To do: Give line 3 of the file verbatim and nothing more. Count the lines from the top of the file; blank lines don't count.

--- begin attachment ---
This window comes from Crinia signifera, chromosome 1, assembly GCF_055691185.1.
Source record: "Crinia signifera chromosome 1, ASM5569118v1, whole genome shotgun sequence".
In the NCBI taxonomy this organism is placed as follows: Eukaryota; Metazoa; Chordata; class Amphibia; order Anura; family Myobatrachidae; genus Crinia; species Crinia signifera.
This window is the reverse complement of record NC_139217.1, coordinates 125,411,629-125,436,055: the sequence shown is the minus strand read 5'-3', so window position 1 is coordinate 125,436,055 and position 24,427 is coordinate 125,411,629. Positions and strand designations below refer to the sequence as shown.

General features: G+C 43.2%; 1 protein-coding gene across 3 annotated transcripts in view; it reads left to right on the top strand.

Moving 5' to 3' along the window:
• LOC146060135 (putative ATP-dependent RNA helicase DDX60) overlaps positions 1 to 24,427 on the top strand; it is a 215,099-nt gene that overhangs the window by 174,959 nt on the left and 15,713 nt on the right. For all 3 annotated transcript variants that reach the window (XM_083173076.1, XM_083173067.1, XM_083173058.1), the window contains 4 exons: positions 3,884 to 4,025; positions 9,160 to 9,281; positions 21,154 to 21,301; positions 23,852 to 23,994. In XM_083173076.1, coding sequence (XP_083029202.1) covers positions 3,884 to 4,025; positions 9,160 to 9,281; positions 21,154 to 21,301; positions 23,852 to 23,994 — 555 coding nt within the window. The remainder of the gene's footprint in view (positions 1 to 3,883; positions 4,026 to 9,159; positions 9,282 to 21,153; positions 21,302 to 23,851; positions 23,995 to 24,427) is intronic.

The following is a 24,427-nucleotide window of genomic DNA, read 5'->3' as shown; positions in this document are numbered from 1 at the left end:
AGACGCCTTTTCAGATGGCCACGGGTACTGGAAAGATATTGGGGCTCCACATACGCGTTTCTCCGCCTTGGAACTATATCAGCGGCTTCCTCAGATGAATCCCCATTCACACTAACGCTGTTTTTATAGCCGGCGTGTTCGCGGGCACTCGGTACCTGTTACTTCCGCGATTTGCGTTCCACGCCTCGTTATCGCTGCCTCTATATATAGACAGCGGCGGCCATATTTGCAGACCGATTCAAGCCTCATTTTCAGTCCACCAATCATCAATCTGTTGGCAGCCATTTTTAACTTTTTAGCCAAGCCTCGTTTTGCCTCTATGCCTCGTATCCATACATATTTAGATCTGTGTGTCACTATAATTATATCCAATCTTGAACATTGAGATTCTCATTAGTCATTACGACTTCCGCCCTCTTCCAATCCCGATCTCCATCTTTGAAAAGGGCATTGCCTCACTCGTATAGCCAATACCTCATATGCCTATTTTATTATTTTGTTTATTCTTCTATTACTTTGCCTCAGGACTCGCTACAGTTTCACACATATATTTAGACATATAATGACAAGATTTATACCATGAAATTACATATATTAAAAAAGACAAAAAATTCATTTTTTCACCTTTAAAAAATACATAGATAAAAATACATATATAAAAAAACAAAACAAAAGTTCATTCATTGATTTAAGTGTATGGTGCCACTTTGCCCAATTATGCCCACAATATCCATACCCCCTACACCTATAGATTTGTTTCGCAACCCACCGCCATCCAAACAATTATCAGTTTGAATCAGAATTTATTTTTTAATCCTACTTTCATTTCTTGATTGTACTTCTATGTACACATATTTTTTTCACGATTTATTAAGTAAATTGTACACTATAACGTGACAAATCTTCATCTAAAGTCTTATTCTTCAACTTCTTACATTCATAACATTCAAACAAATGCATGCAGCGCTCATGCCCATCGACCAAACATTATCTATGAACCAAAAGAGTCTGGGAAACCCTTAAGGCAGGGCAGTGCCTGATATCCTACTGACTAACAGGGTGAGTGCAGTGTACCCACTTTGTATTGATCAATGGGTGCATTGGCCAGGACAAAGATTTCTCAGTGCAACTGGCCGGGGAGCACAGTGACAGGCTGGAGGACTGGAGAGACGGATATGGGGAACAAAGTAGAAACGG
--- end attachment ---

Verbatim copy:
In the NCBI taxonomy this organism is placed as follows: Eukaryota; Metazoa; Chordata; class Amphibia; order Anura; family Myobatrachidae; genus Crinia; species Crinia signifera.